Agne Gvozdevaite
Completed DPhil in 2019

The role of economic, venation and morphological leaf traits in plant and ecosystem function along forest-savannah gradients in the tropics

Toby Jackson
Completed DPhil in 2019

Tree biomechanics: a study of the mechanical stability of broadleaf trees

Christine Moore
Completed DPhil in 2019

Complex Mosaic Landscapes: Novel methodologies to understand dynamics of Cocoa farming in Ghana

Festus Asaaga
Completed DPhil in 2018

Land rights, tenure security and sustainable land use in rural Ghana

Meghan Bailey
Completed DPhil in 2017

Robust adaptation planning and decision-making: a comparative study of subsistence-oriented communities in the Indo-Gangetic Plain and West Africa

Ewan Macdonald
Completed DPhil in 2017

Clouds on the horizon: identifying global priorities for conservation marketing and planning the conservation of the Sunda clouded leopard on Borneo

Cecilia Chavana-Bryant
Completed DPhil in 2016

Impacts of leaf age on the spectral and physiochemical traits of trees in Amazonian forest canopies

Tahia Devisscher
Completed DPhil in 2016

Wildfire under a changing climate in the Bolivian Chiquitania: a social-ecological systems analysis

Cecilia Dahlsjo
Completed DPhil in 2015

The role of termite assemblages in ecosystem processes in tropical forests

Rocio Urrutia
Completed DPhil in 2015

Primary productivity and soil respiration in Fitzroya cupressoides forests of southern Chile and their environmental controls

Kathryn Clark
Completed DPhil in 2014

The role of landslides in the Peruvian Andes in determining forest ecology and carbon transport

Lip Khoon Kho
Completed DPhil in 2013

Carbon cycling in Bornean tropical forests

Kate Halladay
Completed DPhil in 2012

Climate and Andean montane forests: the role of clouds

Cecile Girardin
Completed DPhil in 2011

Tropical montane forest ecosystem responses to mean temperature change

Danae Maniatis
Completed DPhil in 2011

Methodologies for measuring aboveground biomass in the Congo basin forest in a UNFCCC REDD+ context

Joel Scriven
Completed DPhil in 2011

Markets and payments for ecosystem services: engaging REDD+ on Peru's Amazonian frontier

Royd Vinya
Completed DPhil in 2011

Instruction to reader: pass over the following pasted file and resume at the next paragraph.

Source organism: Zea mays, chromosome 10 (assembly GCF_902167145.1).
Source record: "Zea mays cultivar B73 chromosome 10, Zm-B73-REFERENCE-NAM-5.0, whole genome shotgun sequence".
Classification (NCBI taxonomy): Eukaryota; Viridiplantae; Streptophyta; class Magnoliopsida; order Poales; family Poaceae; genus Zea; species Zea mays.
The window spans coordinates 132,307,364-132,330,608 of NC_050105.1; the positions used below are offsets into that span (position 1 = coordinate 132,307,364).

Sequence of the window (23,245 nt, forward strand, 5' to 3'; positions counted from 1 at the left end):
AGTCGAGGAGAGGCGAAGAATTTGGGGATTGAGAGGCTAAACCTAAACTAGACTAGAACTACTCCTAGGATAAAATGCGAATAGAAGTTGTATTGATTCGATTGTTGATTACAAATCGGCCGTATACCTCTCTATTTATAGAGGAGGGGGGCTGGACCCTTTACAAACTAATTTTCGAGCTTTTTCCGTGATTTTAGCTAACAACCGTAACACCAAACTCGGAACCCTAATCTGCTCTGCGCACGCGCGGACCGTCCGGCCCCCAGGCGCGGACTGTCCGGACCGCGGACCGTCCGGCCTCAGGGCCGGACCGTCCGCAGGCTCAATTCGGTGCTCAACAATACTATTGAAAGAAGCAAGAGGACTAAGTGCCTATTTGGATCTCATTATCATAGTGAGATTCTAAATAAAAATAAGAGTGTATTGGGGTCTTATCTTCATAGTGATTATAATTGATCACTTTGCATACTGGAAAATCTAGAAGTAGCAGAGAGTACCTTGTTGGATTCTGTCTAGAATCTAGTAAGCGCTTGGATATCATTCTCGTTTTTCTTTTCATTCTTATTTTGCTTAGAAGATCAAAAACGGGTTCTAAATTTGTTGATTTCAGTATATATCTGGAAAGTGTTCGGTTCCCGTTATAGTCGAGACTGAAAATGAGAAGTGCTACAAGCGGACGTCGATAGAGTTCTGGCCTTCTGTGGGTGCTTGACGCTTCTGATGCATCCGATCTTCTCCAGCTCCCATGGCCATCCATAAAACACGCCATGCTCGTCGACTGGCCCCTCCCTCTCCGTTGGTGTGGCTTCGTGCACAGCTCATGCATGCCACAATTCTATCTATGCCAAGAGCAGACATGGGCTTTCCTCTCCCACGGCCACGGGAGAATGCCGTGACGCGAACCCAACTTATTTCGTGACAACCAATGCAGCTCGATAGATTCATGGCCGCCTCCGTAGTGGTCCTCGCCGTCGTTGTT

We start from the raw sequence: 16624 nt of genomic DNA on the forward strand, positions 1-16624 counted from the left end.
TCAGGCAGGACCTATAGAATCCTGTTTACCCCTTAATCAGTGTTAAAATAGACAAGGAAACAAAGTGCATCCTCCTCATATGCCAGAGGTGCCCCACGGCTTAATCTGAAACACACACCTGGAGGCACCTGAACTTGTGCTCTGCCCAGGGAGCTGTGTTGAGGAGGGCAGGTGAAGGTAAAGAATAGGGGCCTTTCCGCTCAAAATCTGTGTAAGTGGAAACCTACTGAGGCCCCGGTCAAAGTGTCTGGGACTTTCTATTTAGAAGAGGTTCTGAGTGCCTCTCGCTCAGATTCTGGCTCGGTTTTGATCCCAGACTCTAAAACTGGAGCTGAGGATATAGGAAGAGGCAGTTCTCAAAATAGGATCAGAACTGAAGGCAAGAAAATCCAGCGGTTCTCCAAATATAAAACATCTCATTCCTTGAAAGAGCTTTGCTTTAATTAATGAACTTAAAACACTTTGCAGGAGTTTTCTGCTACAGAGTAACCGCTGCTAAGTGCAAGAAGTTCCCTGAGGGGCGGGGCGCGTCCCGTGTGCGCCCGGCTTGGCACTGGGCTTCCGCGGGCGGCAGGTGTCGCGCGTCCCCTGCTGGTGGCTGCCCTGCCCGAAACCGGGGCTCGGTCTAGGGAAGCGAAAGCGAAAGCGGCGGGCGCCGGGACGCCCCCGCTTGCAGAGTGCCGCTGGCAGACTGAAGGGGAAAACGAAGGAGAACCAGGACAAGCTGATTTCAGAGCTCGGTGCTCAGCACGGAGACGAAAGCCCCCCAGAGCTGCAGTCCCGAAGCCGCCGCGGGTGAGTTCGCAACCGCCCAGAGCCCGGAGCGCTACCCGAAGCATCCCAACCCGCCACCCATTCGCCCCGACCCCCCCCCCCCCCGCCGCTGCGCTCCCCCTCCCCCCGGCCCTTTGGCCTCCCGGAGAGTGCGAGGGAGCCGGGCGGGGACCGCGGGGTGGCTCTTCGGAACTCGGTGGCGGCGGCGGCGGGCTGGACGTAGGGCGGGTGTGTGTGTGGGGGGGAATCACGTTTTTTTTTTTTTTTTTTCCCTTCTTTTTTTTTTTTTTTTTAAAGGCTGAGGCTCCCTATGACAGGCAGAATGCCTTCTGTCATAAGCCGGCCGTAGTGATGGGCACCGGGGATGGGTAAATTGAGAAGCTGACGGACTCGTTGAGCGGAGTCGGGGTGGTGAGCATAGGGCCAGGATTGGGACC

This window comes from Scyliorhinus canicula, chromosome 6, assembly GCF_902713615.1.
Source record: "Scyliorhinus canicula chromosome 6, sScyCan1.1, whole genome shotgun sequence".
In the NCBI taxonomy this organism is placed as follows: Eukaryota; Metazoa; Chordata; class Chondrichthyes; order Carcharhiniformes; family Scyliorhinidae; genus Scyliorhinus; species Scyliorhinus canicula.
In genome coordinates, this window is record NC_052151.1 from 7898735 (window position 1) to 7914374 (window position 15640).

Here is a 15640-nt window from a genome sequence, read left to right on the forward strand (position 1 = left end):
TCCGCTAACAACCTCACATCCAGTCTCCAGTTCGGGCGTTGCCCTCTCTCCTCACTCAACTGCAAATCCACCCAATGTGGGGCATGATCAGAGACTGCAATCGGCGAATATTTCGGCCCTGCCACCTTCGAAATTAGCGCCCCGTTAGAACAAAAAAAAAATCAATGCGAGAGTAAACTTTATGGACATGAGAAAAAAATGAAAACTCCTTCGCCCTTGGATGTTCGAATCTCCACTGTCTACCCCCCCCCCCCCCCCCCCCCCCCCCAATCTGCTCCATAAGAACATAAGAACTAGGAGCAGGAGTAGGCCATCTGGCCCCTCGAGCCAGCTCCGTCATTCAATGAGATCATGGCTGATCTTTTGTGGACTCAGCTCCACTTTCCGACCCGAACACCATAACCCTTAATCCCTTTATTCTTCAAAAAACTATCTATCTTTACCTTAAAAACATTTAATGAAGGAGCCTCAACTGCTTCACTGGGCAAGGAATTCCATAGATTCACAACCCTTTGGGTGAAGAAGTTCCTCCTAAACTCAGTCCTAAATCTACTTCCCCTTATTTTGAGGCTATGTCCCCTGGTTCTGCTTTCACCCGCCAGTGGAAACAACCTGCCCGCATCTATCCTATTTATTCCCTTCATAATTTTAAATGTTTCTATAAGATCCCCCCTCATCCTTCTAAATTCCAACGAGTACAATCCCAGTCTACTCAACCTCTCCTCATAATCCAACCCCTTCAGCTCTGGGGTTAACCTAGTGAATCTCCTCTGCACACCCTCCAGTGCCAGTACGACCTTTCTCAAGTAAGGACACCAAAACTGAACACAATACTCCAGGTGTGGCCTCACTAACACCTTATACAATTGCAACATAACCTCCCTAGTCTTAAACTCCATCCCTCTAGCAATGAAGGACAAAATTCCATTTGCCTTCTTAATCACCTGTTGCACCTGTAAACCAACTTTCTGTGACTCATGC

Stem hydraulic architecture and xylem vulnerability to cavitation for Miombo woodland canopy tree species

Liana Anderson
Completed DPhil in 2010

Multitemporal analysis of the evergreen forest dynamics in Amazonia

Katie Fenn
Completed DPhil in 2010

Carbon cycling in a British deciduous woodland: processes, budgets, climate and phenology

Alexandra Morel
Completed DPhil in 2010

Environmental monitoring of oil palm expansion in Malaysian Borneo and analysis of two international governance initiatives relating to palm oil production

Prezemyslaw Zelazowski
Completed DPhil in 2010

Contemporary and future extent of evergreen tropical forests: insights from remote sensing and climate change simulations

Adam Bumpus
Completed DPhil in 2009

Carbon development: a political ecology analysis of the use of carbon offset projects local and global

Nathalie Butt
Completed DPhil in 2009

Tropical climatology and biodiversity.

Katja Lehmann
Completed DPhil in 2009

Seasonal and diurnal hydrological patterns along a Cloud Forest gradient in the Peruvian Andes.

Ana Malhado
Completed DPhil in 2009

The functional biogeography of the Amazon forest canopy.

Selected Publications

  • View Professor Yadvinder Malhi's ORCID profile
  • View Professor Yadvinder Malhi's Scopus profile
  • View Professor Yadvinder Malhi's ResearchGate profile
  • View Professor Yadvinder Malhi's profile
  • View Professor Yadvinder Malhi's Google Scholar profile
  • View Professor Yadvinder Malhi's ResearcherID profile

Many of these papers are available for download from Prof. Malhi's personal website.


  • Marthews, T.R., Metcalfe, D., Malhi, Y., Phillips, O., Huaraca Huasco, W., Riutta, T., Ruiz Jen, M., Girardin, C., Urrutia, R., Butt, N., Cain, R. and Oliveras, I. (2012) Measuring Tropical Forest Carbon Allocation and Cycling: A RAINFOR-GEM Field Manual for Intensive Census Plots (v2.2). . Manual, Global Ecosystems Monitoring network.
  • Metcalfe, D.B., Meir, P., Aragao, L.E.O.C., Malhi, Y., da Costa, A.C.L., Braga, A., Goncalves, P.H.L., de Athaydes, J., de Almeida, S.S. and Williams, M. (2007) Factors controlling spatio-temporal variation in carbon dioxide efflux from surface litter, roots and soil organic matter at four rain forest sites in the eastern Amazon. . pp. 9.

Journal Articles

Book Chapters


Conference Papers

  • Duran, S.M., Asner, G.P., Martin, R., Bentley, L.P., Diaz, S., Salinas, N., Shenkin, A., Malhi, Y., Silman, M., Savage, V., Enquist, B.J. and Wieczynski, D.J. (2018) Using remotely-sensed functional diversity to inform trait-based ecology. American Geophysical Union, Fall Meeting 2018.
  • Malhi, Y., Saatchi, S., Girardin, C.A.J. and Aragao, L.E.O.C. (2008) Carbon Storage and Flow in Amazonian Forests. Proceedings of the Large-Scale Atmosphere Biosphere.